Junko Shigio, Record Series, Miscellaneous Family History, Public Welfare/Social Security Department, (Japanese Internment) Assistance Cases, Evacuee Referrals for Resettlement and Assistance, 1945-1946, Washington State Archives, Digital Archives, http://www.digitalarchives.wa.gov.
In 1942, four-year-old Washington resident Junko Shigio was considered a threat to national security and sent with her family to the Minidoka War Relocation Center in Idaho for the duration of the Second World War. Executive Order 9066, signed by President Roosevelt on February 19th 1942, authorized the rounding up of all persons of Japanese ancestry living along the west coast of the United States. Throughout California, Oregon, and Washington State, Japanese Americans were given days or sometimes mere hours to prepare for their long-term stay in the camps. Some did not pack warm clothing for the Idaho winters, or even have time to secure the personal property they left behind.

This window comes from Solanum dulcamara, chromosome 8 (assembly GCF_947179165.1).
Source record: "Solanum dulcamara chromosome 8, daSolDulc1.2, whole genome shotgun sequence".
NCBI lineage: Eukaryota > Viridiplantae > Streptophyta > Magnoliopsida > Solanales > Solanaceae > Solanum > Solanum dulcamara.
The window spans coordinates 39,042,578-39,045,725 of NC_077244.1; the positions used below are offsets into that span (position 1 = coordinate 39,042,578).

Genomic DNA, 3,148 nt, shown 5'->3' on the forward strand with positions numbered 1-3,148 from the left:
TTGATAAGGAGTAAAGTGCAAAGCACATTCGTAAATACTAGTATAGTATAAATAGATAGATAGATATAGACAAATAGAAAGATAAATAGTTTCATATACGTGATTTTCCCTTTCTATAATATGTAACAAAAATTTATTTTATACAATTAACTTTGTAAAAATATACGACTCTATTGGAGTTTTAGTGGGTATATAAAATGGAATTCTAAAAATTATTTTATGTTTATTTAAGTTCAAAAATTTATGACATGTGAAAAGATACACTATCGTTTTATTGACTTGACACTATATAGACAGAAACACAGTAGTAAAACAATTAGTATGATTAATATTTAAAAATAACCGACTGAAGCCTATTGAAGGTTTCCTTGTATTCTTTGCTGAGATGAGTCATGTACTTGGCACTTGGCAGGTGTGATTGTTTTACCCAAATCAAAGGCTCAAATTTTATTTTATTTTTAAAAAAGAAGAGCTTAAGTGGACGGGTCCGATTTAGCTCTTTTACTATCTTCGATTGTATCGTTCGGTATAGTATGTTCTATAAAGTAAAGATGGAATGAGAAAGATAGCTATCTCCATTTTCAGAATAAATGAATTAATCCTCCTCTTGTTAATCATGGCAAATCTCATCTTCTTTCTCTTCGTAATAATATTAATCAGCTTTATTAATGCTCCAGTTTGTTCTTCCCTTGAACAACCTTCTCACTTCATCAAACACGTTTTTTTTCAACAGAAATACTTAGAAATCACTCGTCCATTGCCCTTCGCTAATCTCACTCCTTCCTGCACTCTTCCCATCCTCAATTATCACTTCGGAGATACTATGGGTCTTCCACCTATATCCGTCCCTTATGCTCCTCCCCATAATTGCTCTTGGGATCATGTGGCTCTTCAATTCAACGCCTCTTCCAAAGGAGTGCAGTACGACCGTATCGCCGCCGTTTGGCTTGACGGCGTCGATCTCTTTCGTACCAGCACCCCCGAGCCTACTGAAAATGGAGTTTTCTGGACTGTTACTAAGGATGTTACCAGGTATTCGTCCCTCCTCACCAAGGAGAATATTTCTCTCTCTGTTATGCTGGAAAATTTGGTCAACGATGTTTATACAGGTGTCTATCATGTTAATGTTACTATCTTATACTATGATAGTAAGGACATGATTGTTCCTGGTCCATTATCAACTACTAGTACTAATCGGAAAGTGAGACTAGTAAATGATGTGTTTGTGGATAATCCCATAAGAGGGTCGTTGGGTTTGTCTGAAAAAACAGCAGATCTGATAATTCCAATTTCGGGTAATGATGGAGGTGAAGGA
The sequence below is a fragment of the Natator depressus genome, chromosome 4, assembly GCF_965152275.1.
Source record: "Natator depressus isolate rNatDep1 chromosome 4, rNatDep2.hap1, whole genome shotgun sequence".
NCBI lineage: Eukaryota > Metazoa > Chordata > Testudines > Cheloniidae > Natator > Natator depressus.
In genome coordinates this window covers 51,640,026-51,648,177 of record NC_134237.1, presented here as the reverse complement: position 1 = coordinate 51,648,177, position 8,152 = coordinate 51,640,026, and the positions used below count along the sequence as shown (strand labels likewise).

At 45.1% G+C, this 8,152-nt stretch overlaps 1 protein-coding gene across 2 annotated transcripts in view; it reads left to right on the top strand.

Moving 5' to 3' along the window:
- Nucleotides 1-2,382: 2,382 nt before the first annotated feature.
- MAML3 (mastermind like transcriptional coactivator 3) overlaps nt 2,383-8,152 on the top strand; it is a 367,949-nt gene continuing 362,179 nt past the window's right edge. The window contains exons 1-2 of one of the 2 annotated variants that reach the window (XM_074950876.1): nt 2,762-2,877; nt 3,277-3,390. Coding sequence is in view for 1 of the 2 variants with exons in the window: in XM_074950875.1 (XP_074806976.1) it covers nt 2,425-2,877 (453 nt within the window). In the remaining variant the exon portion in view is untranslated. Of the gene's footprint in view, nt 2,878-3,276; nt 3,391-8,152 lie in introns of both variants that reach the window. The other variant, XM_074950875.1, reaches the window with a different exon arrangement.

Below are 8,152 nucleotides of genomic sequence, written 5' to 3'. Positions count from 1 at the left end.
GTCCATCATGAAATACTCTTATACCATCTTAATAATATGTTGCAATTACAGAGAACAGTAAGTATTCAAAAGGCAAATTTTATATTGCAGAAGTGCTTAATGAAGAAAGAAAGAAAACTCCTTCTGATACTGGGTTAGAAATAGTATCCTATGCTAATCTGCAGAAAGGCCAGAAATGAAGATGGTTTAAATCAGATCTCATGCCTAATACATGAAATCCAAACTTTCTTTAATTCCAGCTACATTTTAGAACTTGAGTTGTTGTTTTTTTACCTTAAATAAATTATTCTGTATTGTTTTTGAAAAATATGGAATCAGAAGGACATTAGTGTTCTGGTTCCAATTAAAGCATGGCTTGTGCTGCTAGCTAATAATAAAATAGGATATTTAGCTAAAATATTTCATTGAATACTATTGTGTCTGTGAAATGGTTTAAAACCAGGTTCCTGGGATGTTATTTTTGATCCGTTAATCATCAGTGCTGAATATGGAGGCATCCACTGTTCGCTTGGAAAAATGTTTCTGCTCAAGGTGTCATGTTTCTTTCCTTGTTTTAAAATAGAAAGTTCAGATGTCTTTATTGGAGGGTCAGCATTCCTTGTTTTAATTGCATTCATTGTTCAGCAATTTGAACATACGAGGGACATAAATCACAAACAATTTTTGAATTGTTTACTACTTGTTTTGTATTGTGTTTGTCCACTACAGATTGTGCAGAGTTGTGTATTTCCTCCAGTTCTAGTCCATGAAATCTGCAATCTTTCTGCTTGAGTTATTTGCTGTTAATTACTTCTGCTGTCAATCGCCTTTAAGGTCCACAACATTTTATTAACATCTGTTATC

Crowds gathering at Red Gate entrance, Record Series, Photographs, Spokane City Planning Department EXPO'74 Photographic Collection, Washington State Archives, Digital Archives, http://www.digitalarchives.wa.gov
In 1974, Spokane became the smallest city to ever host a World's Fair. The community used the opportunity to re-vitalize the depressed downtown district. The Great Northern Railroad Depot, which had occupied the centrally located Havermale Island for the better part of a century, was torn down. In its place, Spokanites erected many buildings and planned outdoor spaces, the seeds of which would later become Riverfront Park.